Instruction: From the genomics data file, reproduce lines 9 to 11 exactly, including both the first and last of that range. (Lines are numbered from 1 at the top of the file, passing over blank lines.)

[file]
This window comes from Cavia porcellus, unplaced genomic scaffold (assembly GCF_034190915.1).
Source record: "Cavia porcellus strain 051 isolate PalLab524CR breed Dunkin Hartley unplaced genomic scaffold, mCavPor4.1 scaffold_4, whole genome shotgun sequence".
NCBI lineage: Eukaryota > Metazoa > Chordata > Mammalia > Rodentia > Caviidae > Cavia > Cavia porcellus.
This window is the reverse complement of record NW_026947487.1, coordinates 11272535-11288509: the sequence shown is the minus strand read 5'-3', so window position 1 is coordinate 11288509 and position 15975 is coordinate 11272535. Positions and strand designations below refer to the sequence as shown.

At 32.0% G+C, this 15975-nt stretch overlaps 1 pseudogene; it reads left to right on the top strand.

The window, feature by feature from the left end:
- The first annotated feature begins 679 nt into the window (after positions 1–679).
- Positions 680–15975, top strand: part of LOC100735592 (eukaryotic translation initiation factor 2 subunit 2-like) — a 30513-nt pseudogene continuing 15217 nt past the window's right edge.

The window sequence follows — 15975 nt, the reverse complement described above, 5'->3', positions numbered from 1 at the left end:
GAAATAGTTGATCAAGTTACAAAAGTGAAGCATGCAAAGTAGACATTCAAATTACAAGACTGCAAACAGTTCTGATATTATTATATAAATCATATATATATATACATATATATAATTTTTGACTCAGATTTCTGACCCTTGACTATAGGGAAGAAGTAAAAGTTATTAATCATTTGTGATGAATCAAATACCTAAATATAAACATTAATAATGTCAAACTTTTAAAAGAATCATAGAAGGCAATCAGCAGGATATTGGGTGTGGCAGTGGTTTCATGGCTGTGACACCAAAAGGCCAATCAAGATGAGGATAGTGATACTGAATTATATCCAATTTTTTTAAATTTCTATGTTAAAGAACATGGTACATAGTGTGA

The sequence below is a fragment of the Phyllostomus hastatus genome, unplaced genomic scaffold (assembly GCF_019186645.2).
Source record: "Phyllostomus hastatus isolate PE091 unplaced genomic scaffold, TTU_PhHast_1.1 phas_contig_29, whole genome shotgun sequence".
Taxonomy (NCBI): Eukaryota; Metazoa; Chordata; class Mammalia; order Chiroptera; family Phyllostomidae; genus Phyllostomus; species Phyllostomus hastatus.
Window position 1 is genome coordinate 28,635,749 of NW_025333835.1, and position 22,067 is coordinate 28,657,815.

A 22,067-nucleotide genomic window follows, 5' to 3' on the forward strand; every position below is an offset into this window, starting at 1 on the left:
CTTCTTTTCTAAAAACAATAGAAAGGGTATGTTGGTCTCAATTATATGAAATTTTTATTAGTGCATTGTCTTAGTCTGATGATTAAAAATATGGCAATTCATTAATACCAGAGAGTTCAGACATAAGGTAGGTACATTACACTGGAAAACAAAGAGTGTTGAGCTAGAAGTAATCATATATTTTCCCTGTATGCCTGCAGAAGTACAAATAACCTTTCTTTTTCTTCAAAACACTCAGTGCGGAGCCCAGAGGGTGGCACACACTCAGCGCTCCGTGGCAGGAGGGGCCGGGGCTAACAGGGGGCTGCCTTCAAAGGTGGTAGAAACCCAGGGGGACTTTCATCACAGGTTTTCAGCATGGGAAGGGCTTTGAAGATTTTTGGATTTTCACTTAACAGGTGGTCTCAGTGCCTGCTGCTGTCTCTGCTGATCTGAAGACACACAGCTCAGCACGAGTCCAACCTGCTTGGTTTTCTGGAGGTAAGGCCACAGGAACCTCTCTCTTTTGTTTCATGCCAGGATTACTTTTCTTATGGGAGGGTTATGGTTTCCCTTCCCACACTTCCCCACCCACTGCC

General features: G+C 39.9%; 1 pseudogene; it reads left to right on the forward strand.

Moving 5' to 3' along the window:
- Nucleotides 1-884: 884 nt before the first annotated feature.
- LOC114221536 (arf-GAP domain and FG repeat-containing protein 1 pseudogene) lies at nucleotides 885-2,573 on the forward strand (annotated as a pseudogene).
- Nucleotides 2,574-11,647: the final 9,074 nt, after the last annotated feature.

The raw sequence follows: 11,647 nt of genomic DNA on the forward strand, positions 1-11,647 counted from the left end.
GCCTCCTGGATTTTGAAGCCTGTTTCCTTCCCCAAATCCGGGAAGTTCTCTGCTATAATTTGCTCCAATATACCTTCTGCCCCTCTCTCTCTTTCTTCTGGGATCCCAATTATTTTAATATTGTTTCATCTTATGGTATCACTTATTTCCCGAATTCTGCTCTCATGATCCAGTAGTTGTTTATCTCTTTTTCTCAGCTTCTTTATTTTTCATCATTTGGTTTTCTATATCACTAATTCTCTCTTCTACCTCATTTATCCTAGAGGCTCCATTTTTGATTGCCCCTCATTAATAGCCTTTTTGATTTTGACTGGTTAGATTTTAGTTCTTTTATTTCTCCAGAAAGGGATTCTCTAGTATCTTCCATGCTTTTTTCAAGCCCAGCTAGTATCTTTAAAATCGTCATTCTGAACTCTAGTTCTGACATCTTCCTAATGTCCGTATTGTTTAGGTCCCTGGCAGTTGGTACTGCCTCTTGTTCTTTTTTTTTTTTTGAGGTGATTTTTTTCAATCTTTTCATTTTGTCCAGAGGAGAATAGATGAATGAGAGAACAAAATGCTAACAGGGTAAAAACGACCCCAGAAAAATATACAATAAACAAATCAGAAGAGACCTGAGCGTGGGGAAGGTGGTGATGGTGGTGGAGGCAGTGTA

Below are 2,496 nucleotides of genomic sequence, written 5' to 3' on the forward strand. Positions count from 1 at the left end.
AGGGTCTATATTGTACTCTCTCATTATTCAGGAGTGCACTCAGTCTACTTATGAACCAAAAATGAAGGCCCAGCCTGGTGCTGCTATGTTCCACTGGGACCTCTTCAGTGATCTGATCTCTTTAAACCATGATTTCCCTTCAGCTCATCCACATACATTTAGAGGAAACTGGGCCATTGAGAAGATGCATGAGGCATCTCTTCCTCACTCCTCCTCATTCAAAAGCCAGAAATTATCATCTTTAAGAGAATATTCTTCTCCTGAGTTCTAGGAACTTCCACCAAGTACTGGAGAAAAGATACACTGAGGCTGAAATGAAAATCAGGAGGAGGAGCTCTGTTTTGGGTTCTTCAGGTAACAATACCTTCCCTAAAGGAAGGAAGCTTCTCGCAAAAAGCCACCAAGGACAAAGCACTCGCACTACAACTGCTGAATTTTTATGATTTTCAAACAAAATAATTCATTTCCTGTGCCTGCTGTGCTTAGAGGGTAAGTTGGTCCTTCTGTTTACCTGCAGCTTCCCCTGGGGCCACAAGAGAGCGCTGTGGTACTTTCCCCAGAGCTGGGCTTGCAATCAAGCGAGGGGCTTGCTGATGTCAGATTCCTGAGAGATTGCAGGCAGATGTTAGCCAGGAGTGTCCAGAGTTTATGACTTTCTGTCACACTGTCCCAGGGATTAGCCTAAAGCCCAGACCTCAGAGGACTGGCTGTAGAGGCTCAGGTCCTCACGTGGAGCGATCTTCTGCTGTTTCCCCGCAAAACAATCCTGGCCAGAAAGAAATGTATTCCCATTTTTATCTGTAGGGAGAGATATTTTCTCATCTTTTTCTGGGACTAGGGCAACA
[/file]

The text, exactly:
The window sequence follows — 15975 nt, the reverse complement described above, 5'->3', positions numbered from 1 at the left end:
GAAATAGTTGATCAAGTTACAAAAGTGAAGCATGCAAAGTAGACATTCAAATTACAAGACTGCAAACAGTTCTGATATTATTATATAAATCATATATATATATACATATATATAATTTTTGACTCAGATTTCTGACCCTTGACTATAGGGAAGAAGTAAAAGTTATTAATCATTTGTGATGAATCAAATACCTAAATATAAACATTAATAATGTCAAACTTTTAAAAGAATCATAGAAGGCAATCAGCAGGATATTGGGTGTGGCAGTGGTTTCATGGCTGTGACACCAAAAGGCCAATCAAGATGAGGATAGTGATACTGAATTATATCCAATTTTTTTAAATTTCTATGTTAAAGAACATGGTACATAGTGTGA

The sequence below is a fragment of the Phyllostomus hastatus genome, unplaced genomic scaffold (assembly GCF_019186645.2).